Open Sunday noon to 10 p.m., Monday through Thursday 11:30 a.m. to 10:30 p.m., Friday and Saturday 11:30 a.m. to 11:30 p.m. AE, CB, D, MC, V. Reservations suggested for weekends.

Prices: Main dishes at lunch $3.50 to $4.75; at dinner main dishes $6 to about $17, average $7 to $9. Full dinner with tax and tip about $15 to $20 a person.

Nobody mentions Polynesian anymore. Cantonese peaked years ago. The fires of Szechuan and Human are settling back to embers. But whether the accent is Italian, French or Greek, everybody is eating seafood. Thus it should be no surprise to see a second Chinese seafood restaurant open, this one the China Coral, ne the Diamond Head.

Where Chinese restaurants once greeted you with a sales counter of chopsticks and imitation jade, now your introduction to the dining room is a lobster tank and a trout tank. And thus it is at China Coral, you can pick your trout or have one in a net on your table for your inspection. And then you can have it prepared to your taste. If you know what's best, you'll order it simmered, which means that it is cooked in plain water (not boiled, just simmered, the maitre d'hotel explains) and topped with shreds of ginger, scallion and sweet pickled melon that plays well against the gingery heat and soy saltiness. The sauce is light and tart, the fish is cooked perfectly and of course tastes sweetly fresh, and the waiter willingly and deftly bones it at the table. It is a grand dish.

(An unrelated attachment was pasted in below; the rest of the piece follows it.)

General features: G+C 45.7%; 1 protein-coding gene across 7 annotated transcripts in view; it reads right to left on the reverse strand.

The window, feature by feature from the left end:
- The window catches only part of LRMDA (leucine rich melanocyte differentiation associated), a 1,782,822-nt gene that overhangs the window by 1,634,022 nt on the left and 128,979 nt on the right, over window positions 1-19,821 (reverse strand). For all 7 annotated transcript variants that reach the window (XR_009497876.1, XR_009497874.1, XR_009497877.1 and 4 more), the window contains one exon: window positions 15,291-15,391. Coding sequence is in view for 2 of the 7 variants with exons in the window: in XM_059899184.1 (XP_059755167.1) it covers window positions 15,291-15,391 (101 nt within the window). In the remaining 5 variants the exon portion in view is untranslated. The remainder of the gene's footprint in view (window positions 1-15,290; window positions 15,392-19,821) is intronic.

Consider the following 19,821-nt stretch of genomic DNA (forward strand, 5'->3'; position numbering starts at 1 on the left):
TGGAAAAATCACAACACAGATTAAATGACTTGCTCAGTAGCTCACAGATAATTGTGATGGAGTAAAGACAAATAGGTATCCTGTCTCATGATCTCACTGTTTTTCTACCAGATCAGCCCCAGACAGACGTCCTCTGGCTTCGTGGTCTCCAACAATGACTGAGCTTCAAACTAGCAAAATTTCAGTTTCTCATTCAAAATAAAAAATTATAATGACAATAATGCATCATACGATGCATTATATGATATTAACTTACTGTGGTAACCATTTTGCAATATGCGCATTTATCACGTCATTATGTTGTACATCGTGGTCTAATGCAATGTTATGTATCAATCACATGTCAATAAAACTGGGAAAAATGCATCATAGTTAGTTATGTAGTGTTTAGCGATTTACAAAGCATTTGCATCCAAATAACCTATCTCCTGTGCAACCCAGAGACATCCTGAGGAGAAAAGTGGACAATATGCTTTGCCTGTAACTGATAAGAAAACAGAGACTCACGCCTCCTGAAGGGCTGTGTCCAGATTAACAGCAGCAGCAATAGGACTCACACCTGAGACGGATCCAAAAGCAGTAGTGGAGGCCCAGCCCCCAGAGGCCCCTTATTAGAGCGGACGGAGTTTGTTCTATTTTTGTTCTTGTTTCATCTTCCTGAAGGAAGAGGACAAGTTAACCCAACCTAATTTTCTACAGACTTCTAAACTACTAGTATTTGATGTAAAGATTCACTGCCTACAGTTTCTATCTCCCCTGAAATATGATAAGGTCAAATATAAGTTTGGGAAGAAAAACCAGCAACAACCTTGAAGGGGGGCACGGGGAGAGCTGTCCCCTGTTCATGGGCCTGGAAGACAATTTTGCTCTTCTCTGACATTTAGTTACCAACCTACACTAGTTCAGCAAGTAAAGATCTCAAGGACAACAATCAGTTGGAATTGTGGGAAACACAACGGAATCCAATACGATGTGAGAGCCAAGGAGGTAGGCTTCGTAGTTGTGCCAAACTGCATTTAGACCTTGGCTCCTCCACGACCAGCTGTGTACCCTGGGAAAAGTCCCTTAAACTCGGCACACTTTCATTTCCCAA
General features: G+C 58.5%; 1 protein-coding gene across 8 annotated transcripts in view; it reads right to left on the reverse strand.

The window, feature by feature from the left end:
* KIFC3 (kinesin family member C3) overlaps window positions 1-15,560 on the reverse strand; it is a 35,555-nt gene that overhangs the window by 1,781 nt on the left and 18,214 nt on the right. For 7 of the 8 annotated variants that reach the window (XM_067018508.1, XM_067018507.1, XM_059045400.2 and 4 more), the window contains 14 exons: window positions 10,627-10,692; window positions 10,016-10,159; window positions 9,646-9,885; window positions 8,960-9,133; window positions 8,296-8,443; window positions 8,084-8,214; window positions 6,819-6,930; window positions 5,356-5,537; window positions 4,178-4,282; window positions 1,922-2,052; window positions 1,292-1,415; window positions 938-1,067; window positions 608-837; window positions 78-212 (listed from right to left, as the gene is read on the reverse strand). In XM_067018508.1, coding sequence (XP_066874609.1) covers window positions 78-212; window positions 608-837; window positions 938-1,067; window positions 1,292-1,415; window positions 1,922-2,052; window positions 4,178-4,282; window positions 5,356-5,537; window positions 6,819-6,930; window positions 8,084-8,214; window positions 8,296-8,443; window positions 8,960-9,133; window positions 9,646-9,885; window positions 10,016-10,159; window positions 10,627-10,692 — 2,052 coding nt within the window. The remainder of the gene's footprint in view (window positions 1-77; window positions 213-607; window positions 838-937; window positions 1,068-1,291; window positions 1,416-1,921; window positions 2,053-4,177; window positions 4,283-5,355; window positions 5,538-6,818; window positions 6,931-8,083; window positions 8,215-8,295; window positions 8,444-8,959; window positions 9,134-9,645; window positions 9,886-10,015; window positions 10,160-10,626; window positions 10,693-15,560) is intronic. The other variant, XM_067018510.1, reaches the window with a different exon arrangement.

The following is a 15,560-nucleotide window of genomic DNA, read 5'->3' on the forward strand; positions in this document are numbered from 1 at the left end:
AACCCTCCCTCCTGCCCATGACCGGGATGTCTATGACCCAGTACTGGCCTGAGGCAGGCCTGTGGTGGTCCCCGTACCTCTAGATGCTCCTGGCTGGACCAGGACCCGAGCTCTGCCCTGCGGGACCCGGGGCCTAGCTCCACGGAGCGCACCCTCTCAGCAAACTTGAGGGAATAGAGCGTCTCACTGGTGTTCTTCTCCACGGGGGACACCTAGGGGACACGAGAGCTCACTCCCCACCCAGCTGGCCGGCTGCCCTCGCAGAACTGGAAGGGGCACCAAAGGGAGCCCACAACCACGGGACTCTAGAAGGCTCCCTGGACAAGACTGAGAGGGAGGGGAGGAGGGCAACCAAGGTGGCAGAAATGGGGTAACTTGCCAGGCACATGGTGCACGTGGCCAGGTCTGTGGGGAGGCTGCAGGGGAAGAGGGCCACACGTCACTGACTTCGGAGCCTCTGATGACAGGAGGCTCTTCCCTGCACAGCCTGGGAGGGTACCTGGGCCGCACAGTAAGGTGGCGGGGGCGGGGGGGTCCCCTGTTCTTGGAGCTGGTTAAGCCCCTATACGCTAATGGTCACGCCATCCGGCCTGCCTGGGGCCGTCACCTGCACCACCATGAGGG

If you like seafood and have a taste for the exotic, China Coral will be a torment of too many choices: eel, stir-fried with garlic or braised; seven kinds of conch; snails or frog legs; squid, both fresh and dried; abalone and sea cucumber. And then there are the everyday seafoods: eight kinds of lobster; whole fish, steamed or braised; shrimp nearly two dozen ways, from steamed in lotus leaves to pan-fried in the shell.